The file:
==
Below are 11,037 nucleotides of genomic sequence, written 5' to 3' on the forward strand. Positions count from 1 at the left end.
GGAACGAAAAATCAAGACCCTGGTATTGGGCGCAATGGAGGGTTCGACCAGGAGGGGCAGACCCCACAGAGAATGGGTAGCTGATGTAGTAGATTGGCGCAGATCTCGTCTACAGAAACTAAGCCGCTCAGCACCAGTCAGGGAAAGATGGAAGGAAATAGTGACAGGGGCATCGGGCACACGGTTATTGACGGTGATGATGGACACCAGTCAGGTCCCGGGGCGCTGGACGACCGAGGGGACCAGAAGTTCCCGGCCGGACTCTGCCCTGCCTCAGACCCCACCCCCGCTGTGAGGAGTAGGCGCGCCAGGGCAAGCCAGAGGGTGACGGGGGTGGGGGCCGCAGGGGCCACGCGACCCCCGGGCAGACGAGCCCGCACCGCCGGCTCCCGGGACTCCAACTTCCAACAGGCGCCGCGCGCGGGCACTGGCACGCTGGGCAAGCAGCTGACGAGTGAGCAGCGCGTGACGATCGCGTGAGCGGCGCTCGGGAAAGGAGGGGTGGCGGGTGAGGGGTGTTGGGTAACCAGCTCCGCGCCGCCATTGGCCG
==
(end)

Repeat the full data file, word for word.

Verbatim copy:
Below are 11,037 nucleotides of genomic sequence, written 5' to 3' on the forward strand. Positions count from 1 at the left end.
GGAACGAAAAATCAAGACCCTGGTATTGGGCGCAATGGAGGGTTCGACCAGGAGGGGCAGACCCCACAGAGAATGGGTAGCTGATGTAGTAGATTGGCGCAGATCTCGTCTACAGAAACTAAGCCGCTCAGCACCAGTCAGGGAAAGATGGAAGGAAATAGTGACAGGGGCATCGGGCACACGGTTATTGACGGTGATGATGGACACCAGTCAGGTCCCGGGGCGCTGGACGACCGAGGGGACCAGAAGTTCCCGGCCGGACTCTGCCCTGCCTCAGACCCCACCCCCGCTGTGAGGAGTAGGCGCGCCAGGGCAAGCCAGAGGGTGACGGGGGTGGGGGCCGCAGGGGCCACGCGACCCCCGGGCAGACGAGCCCGCACCGCCGGCTCCCGGGACTCCAACTTCCAACAGGCGCCGCGCGCGGGCACTGGCACGCTGGGCAAGCAGCTGACGAGTGAGCAGCGCGTGACGATCGCGTGAGCGGCGCTCGGGAAAGGAGGGGTGGCGGGTGAGGGGTGTTGGGTAACCAGCTCCGCGCCGCCATTGGCCG